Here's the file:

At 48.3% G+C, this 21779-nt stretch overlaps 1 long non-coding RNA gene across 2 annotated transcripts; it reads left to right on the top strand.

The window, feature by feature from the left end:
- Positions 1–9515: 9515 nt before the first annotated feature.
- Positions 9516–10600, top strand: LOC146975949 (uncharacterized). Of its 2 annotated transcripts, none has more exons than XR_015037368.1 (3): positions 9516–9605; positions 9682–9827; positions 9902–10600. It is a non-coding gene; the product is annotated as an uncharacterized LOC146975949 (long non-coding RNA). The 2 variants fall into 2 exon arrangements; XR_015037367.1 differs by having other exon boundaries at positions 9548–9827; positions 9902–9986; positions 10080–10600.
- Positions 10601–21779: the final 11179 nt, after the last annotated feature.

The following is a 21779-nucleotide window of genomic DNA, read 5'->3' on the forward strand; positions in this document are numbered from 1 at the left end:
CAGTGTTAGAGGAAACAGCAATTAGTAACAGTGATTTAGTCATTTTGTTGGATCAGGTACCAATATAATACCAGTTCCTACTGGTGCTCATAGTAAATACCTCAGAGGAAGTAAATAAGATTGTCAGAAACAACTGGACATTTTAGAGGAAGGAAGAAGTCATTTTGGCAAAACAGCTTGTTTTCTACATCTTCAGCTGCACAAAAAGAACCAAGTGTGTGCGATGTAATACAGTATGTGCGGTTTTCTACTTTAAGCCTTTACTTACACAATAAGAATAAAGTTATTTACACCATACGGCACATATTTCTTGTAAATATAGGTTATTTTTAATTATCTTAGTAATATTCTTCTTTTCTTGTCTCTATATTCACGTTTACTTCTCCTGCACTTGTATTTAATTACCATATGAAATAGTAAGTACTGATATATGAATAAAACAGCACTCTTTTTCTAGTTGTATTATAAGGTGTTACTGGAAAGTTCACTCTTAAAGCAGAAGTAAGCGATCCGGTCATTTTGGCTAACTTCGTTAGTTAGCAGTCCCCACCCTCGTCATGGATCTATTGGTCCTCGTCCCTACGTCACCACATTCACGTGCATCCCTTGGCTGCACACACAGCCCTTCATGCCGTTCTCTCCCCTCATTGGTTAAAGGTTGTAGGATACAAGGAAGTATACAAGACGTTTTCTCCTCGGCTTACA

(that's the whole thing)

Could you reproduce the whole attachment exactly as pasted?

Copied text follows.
At 48.3% G+C, this 21779-nt stretch overlaps 1 long non-coding RNA gene across 2 annotated transcripts; it reads left to right on the top strand.

The window, feature by feature from the left end:
- Positions 1–9515: 9515 nt before the first annotated feature.
- Positions 9516–10600, top strand: LOC146975949 (uncharacterized). Of its 2 annotated transcripts, none has more exons than XR_015037368.1 (3): positions 9516–9605; positions 9682–9827; positions 9902–10600. It is a non-coding gene; the product is annotated as an uncharacterized LOC146975949 (long non-coding RNA). The 2 variants fall into 2 exon arrangements; XR_015037367.1 differs by having other exon boundaries at positions 9548–9827; positions 9902–9986; positions 10080–10600.
- Positions 10601–21779: the final 11179 nt, after the last annotated feature.

The following is a 21779-nucleotide window of genomic DNA, read 5'->3' on the forward strand; positions in this document are numbered from 1 at the left end:
CAGTGTTAGAGGAAACAGCAATTAGTAACAGTGATTTAGTCATTTTGTTGGATCAGGTACCAATATAATACCAGTTCCTACTGGTGCTCATAGTAAATACCTCAGAGGAAGTAAATAAGATTGTCAGAAACAACTGGACATTTTAGAGGAAGGAAGAAGTCATTTTGGCAAAACAGCTTGTTTTCTACATCTTCAGCTGCACAAAAAGAACCAAGTGTGTGCGATGTAATACAGTATGTGCGGTTTTCTACTTTAAGCCTTTACTTACACAATAAGAATAAAGTTATTTACACCATACGGCACATATTTCTTGTAAATATAGGTTATTTTTAATTATCTTAGTAATATTCTTCTTTTCTTGTCTCTATATTCACGTTTACTTCTCCTGCACTTGTATTTAATTACCATATGAAATAGTAAGTACTGATATATGAATAAAACAGCACTCTTTTTCTAGTTGTATTATAAGGTGTTACTGGAAAGTTCACTCTTAAAGCAGAAGTAAGCGATCCGGTCATTTTGGCTAACTTCGTTAGTTAGCAGTCCCCACCCTCGTCATGGATCTATTGGTCCTCGTCCCTACGTCACCACATTCACGTGCATCCCTTGGCTGCACACACAGCCCTTCATGCCGTTCTCTCCCCTCATTGGTTAAAGGTTGTAGGATACAAGGAAGTATACAAGACGTTTTCTCCTCGGCTTACA